Resource-efficient fast prediction in healthcare data analytics: A pruned Random Forest regression approach


In predictive healthcare data analytics, high accuracy is both vital and paramount as low accuracy can lead to misdiagnosis, which is known to cause serious health consequences or death. Fast prediction is also considered an important desideratum particularly for machines and mobile devices with limited memory and processing power. For real-time health care analytics applications, particularly the ones that run on mobile devices, such traits (high accuracy and fast prediction) are highly desirable. In this paper, we propose to use an ensemble regression technique based on CLUB-DRF, which is a pruned Random Forest that possesses these features. The speed and accuracy of the method have been demonstrated by an experimental study on three medical data sets of three different diseases.


Random Forest (RF) has proven its effectiveness as a classification and a regression method in a variety of applications [10]. In [11], a new method termed CLUB-DRF was introduced to select diverse decision trees drawn from groups of similar trees (i.e. clusters of trees), to form a pruned Random Forest ensemble that is much smaller than the initial and traditional RF ensemble [7], and yet, performs at least as good as the original ensemble. Since a well established principle in ensemble classification and regression is that ensembles tend to perform better when the individual classifiers in the ensemble exhibit a high level of diversity [1, 8, 19, 31], we have adopted data clustering [17] to inject more diversity into an RF, and to prune the RF, leading to a faster inference. The premise is that grouping of similar classifiers in clusters according to their classification patterns, and then choosing a representative classifier (or more) of each cluster can result in a pruned and more diversified ensemble.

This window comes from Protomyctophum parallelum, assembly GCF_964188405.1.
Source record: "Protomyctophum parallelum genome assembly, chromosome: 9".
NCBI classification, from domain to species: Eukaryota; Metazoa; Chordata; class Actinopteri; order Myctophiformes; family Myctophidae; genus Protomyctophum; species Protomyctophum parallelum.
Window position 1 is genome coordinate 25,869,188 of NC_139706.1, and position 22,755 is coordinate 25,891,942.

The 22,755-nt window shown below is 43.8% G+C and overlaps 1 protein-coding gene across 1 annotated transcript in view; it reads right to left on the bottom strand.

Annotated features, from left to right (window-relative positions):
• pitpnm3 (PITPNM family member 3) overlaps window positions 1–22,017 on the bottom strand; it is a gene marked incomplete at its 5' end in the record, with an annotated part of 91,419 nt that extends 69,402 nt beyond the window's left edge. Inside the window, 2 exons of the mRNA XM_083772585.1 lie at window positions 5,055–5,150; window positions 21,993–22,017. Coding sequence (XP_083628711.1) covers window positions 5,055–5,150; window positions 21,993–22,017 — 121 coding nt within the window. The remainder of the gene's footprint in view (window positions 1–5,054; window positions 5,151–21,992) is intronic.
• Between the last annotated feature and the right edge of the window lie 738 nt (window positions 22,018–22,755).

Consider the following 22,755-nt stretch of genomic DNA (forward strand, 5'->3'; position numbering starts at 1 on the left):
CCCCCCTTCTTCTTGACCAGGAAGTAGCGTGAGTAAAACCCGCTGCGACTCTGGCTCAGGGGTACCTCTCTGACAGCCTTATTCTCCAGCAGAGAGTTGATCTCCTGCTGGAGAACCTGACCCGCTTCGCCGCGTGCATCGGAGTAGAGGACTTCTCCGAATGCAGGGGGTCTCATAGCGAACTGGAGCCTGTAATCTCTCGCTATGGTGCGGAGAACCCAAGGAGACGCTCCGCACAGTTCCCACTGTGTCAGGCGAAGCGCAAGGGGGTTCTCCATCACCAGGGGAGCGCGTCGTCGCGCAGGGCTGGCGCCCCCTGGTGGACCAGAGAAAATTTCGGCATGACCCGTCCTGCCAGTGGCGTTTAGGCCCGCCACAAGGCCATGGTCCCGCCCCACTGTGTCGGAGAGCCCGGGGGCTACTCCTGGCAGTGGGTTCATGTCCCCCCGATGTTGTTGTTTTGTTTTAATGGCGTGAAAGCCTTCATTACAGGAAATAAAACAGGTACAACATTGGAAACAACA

Since diversity can lead to better performance as previously described, in a nutshell, there are two levels of diversity already applied in an RF. The first level is when each decision tree is constructed using sampling with replacement from the training data. The samples are likely to have some diversity among each other as they were drawn at random. The second level is achieved by randomisation which is applied when selecting the best node to split on. The ultimate objective of our new method is to add a third level of diversity by injecting more diversity in an RF using clustering as described in Sect. 3.3.